Ay, send her maid,"cried Captain no doubt, of the making friends, I do Lake to Larcom. “This is your d-d suppose; but it's a bin a bad row, and work. A nice mess you have made of I suspeck amost he's used vilins.” it among you !”

“Compulsion, I suppose; you mean “Are you better, Dorcas ?” said constraint ?” suggested Larkin, very Rachel.

curious. “Yes---much better. I'm glad, dar “Well, that may be, sir, but I ling. I understand you now. Radie, amost suspeck she's bin 'hurted some

how. She got them cryin' fits upNext morning, before early family stairs, you know; and the Capting, prayers, while Mr. Jos Larkin was he's hoffile bad-tempered this mornlocking the despatch-box which was ing, and he never looked near her to accompany him to London, Mr. once, after his sister came; and he Larcom arrived at The Lodge. left them together, talking and cry

He had a note for Mr. Larkin's ing, and he locked hisself into the hand, which he must himself deliver; library, like one as knowed he'd done and so he was shown into that gen- somethink to be ashamed on, half the tleman's official cabinet, and received night.” with the usual lofty kindness.

It's not happy, Larcom, I'm much Well, Mr. Larcom, pray sit down. afraid ; it's not happy," and the AttorAnd can I do anything for you, Mr. ney rose, shaking his tall, bald head, Larcom ?" said the good Attorney, and his hands in his pockets, and waving his long hand toward a vacant looked down in meditation. chair.

“In the Dutch room, after tea, I A note."

suppose ?" said the Attorney. Oh, yes ; very well.” And the

Before tea, sir, just as Miss Lake tall Attorney rose, and, facing the harrived in the brougham." rural prospect at his window, with And so on. But there was no more

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to be learned, and Mr. Larcom re- that the Vicar, under his difficulties, turned and attended the Captain very could have been advised to do? reverentially at his solitary breakfast. So reasoned the good Attorney, as

Mr. Jos Larkin was away for Lon- with a languid smile and a sigh of don. And a very serene companion content, his long hand laid across the he was, if not very brilliant. Every- cover of the despatch-box by his side, thing was going perfectly smoothly he looked forth through the platewith him. A celestial gratitude glass window upon the sunny fields glowed and expanded within his and hedgerows that glided by him, breast. His angling had been pros- and felt the blessed assurance, “look perous hitherto, but just now he had whatsoever he doeth it shall prosper,' made a miraculous draught, and his mingling in the hum of surrounding nets and his heart were bursting. nature. And as his eyes rested on the Delightful sentiment, the gratitude of flying diorama of trees, and farma righteous man; a man who knows steads, and standing crops, and he felt that his heart is not set upon the already the pride of a great landed things of the world; who has, like proprietor, his long fingers fiddled King Solomon, made wisdom his first pleasantly with the rough tooling of object, and who finds riches added his morocco leather box; and thinking thereto!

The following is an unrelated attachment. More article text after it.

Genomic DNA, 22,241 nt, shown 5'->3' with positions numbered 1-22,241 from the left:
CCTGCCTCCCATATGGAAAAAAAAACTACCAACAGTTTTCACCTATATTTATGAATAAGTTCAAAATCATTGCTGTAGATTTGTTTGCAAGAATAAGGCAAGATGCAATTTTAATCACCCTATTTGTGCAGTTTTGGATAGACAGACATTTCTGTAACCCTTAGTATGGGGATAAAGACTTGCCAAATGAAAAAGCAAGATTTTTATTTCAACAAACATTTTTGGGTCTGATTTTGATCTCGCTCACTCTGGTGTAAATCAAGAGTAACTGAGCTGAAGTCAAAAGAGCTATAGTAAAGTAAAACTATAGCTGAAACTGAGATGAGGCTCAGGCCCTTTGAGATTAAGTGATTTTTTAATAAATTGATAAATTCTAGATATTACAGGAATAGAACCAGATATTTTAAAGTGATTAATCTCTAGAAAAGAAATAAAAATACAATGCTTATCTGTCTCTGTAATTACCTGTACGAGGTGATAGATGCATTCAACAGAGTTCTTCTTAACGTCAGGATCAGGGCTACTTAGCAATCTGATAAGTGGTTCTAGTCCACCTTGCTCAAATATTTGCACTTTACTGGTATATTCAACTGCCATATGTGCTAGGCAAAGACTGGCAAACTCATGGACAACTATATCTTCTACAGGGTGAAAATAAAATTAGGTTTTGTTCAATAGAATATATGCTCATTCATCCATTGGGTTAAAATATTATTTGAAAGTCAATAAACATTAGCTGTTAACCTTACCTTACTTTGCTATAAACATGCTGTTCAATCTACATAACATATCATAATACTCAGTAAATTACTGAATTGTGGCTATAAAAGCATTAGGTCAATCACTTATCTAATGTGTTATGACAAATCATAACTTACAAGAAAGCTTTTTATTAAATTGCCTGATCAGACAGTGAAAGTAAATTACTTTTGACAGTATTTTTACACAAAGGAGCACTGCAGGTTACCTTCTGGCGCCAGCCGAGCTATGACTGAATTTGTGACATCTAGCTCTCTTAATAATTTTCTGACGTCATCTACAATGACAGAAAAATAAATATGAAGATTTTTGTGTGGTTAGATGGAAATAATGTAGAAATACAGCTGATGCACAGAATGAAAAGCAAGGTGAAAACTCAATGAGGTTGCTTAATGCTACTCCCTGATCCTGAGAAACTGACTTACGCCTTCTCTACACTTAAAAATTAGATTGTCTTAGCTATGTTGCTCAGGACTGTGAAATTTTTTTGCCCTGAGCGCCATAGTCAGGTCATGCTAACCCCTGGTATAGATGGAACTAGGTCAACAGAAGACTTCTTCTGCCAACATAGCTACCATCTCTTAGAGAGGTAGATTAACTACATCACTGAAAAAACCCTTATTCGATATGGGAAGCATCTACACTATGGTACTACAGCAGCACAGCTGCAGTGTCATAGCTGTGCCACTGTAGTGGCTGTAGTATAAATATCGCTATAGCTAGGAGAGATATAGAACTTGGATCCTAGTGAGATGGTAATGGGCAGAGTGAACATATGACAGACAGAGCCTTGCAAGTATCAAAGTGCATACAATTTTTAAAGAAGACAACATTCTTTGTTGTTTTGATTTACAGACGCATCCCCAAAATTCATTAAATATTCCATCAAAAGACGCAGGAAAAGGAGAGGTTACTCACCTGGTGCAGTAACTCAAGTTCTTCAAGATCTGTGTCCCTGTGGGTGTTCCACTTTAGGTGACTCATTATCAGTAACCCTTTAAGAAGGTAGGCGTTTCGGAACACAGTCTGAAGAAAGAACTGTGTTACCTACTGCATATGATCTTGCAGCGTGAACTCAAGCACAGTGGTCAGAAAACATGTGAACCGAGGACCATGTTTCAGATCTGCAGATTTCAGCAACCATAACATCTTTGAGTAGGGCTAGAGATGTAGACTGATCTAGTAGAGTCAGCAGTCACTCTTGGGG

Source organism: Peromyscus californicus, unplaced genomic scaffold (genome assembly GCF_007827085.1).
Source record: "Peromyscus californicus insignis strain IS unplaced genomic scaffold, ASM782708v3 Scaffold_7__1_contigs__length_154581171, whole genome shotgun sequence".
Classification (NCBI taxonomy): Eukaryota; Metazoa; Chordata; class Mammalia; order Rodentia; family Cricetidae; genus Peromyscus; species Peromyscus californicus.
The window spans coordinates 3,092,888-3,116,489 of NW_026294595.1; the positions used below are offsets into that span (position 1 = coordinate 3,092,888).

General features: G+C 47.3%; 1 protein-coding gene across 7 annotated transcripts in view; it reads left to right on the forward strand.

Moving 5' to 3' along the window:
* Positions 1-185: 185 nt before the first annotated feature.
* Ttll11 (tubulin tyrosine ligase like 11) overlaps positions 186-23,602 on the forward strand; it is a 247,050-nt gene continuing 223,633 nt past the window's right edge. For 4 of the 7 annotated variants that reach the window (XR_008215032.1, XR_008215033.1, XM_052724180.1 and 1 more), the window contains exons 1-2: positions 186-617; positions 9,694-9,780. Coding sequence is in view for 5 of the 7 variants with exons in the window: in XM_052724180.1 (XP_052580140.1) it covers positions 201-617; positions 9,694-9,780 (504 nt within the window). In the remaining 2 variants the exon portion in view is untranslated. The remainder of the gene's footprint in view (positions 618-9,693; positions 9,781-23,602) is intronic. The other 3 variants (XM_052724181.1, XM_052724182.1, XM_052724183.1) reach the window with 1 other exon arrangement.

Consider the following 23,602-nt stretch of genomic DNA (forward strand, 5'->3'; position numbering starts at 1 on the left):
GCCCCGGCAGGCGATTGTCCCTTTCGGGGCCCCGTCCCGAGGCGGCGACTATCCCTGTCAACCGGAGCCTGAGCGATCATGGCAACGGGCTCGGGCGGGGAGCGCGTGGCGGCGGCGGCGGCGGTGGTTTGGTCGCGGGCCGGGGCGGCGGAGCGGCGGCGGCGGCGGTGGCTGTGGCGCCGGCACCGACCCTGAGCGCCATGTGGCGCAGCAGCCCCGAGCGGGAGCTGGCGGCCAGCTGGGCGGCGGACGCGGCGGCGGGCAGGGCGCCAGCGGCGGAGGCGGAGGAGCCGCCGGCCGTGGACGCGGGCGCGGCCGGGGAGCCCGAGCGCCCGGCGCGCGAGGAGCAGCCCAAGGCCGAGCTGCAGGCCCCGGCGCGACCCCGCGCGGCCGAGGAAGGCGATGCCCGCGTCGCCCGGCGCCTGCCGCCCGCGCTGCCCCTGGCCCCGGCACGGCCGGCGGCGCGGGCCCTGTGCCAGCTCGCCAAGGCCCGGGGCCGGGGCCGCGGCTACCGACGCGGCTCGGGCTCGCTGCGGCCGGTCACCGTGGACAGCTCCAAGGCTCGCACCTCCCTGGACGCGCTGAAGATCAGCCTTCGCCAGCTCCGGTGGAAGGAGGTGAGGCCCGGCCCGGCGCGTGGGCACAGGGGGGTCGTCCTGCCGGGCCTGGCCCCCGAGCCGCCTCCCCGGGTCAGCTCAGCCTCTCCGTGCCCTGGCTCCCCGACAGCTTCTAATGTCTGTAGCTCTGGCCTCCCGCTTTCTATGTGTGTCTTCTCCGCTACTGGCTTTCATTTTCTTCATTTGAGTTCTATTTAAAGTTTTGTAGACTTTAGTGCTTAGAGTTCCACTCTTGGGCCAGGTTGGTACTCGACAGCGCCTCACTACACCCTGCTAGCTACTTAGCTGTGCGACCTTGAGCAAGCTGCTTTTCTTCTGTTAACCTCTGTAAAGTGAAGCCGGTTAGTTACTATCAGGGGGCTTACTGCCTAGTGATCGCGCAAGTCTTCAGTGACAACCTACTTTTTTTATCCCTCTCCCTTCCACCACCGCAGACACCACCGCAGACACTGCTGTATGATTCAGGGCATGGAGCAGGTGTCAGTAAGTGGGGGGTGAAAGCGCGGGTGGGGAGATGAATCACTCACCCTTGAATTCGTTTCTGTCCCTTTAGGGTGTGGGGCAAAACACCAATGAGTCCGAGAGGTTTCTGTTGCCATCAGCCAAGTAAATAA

of the signed articles within, it seemed There was no shadow of self- as though an angelic hand had placed reproach to slur the sunny landscape. them there while he slept, so wondrous He had made a splendid purchase was it all; and he fancied under the from Captain Lake, it was true. He red tape a label traced in the neatest drew his despatch-box nearer to him scrivenery, with a pencil of light conaffectionately, as he thought on the taining such gratifying testimonials precious records it contained. But to his deserts, as well done good and who in this wide-awake world was faithful servant,”," the saints shall inbetter able to take care of himself herit the earth,” and so following; than the gallant Captain ? If it and he sighed again in the delicious were not the best thing for the luxury of having secured both heaven Captain, surely it would not have and mammon. And in this happy been done. Whom have I de- state, and volunteering all manner of frauded? My hands are clean ! Hehad courtesies, opening and shutting winmade a still better purchase from the dows, lending his railway guide and Vicar; but what would have become his newspapers whenever he had an of the Vicar if he had not been raised opportunity, he at length reached the up to purchase? And was it not specu- great London terminus, and was ratlation, and was it not possible that he tling over the metropolitan pavement, should loose all that money, and was with his hand on his despatch-box, to it not, on the whole, the wisest thing his cheap hotel near the Strand.

THE OLD ITALIAN COMEDY : OR HARLEQUIN AND SCARAMOUCH.